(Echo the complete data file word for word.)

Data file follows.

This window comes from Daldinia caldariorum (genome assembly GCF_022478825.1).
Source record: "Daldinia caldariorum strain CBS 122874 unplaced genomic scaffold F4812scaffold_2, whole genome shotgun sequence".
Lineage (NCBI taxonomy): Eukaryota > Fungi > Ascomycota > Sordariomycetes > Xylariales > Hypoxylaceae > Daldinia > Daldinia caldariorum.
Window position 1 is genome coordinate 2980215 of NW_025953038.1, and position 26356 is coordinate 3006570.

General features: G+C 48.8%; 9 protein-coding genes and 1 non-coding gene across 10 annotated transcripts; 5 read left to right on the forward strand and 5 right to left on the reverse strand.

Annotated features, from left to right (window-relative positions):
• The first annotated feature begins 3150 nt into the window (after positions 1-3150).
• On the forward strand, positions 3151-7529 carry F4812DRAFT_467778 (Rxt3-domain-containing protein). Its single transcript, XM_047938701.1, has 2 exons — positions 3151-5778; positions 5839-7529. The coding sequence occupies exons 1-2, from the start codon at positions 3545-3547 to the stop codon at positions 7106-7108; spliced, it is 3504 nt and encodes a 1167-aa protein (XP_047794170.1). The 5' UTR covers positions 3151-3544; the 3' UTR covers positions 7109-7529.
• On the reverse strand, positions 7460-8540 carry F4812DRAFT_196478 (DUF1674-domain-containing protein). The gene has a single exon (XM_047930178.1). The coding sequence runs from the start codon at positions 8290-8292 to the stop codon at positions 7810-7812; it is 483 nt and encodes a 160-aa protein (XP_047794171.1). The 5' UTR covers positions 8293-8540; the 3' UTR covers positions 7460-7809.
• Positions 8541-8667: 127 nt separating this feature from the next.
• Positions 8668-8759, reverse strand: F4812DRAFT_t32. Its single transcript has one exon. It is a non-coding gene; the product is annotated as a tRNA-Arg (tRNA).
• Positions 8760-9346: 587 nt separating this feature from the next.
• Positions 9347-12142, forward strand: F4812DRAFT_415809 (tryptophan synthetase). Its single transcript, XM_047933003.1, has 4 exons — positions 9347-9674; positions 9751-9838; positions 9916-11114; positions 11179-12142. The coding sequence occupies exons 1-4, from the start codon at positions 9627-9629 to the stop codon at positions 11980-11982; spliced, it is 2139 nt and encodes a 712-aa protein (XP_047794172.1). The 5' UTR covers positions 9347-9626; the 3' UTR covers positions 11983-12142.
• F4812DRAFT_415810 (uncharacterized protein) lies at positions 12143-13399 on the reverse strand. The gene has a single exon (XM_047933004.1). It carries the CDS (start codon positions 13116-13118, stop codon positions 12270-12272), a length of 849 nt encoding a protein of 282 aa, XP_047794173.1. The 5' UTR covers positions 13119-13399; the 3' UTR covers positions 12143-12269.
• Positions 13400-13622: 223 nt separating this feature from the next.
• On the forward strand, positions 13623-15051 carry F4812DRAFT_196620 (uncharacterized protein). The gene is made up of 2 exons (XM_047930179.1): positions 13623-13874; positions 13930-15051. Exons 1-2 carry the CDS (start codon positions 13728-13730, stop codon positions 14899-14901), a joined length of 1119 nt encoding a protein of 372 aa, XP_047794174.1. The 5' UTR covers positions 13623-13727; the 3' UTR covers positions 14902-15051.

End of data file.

This window comes from Daldinia caldariorum (genome assembly GCF_022478825.1).
Source record: "Daldinia caldariorum strain CBS 122874 unplaced genomic scaffold F4812scaffold_2, whole genome shotgun sequence".
Lineage (NCBI taxonomy): Eukaryota > Fungi > Ascomycota > Sordariomycetes > Xylariales > Hypoxylaceae > Daldinia > Daldinia caldariorum.
Window position 1 is genome coordinate 2980215 of NW_025953038.1, and position 26356 is coordinate 3006570.

General features: G+C 48.8%; 9 protein-coding genes and 1 non-coding gene across 10 annotated transcripts; 5 read left to right on the forward strand and 5 right to left on the reverse strand.

Annotated features, from left to right (window-relative positions):
• The first annotated feature begins 3150 nt into the window (after positions 1-3150).
• On the forward strand, positions 3151-7529 carry F4812DRAFT_467778 (Rxt3-domain-containing protein). Its single transcript, XM_047938701.1, has 2 exons — positions 3151-5778; positions 5839-7529. The coding sequence occupies exons 1-2, from the start codon at positions 3545-3547 to the stop codon at positions 7106-7108; spliced, it is 3504 nt and encodes a 1167-aa protein (XP_047794170.1). The 5' UTR covers positions 3151-3544; the 3' UTR covers positions 7109-7529.
• On the reverse strand, positions 7460-8540 carry F4812DRAFT_196478 (DUF1674-domain-containing protein). The gene has a single exon (XM_047930178.1). The coding sequence runs from the start codon at positions 8290-8292 to the stop codon at positions 7810-7812; it is 483 nt and encodes a 160-aa protein (XP_047794171.1). The 5' UTR covers positions 8293-8540; the 3' UTR covers positions 7460-7809.
• Positions 8541-8667: 127 nt separating this feature from the next.
• Positions 8668-8759, reverse strand: F4812DRAFT_t32. Its single transcript has one exon. It is a non-coding gene; the product is annotated as a tRNA-Arg (tRNA).
• Positions 8760-9346: 587 nt separating this feature from the next.
• Positions 9347-12142, forward strand: F4812DRAFT_415809 (tryptophan synthetase). Its single transcript, XM_047933003.1, has 4 exons — positions 9347-9674; positions 9751-9838; positions 9916-11114; positions 11179-12142. The coding sequence occupies exons 1-4, from the start codon at positions 9627-9629 to the stop codon at positions 11980-11982; spliced, it is 2139 nt and encodes a 712-aa protein (XP_047794172.1). The 5' UTR covers positions 9347-9626; the 3' UTR covers positions 11983-12142.
• F4812DRAFT_415810 (uncharacterized protein) lies at positions 12143-13399 on the reverse strand. The gene has a single exon (XM_047933004.1). It carries the CDS (start codon positions 13116-13118, stop codon positions 12270-12272), a length of 849 nt encoding a protein of 282 aa, XP_047794173.1. The 5' UTR covers positions 13119-13399; the 3' UTR covers positions 12143-12269.
• Positions 13400-13622: 223 nt separating this feature from the next.
• On the forward strand, positions 13623-15051 carry F4812DRAFT_196620 (uncharacterized protein). The gene is made up of 2 exons (XM_047930179.1): positions 13623-13874; positions 13930-15051. Exons 1-2 carry the CDS (start codon positions 13728-13730, stop codon positions 14899-14901), a joined length of 1119 nt encoding a protein of 372 aa, XP_047794174.1. The 5' UTR covers positions 13623-13727; the 3' UTR covers positions 14902-15051.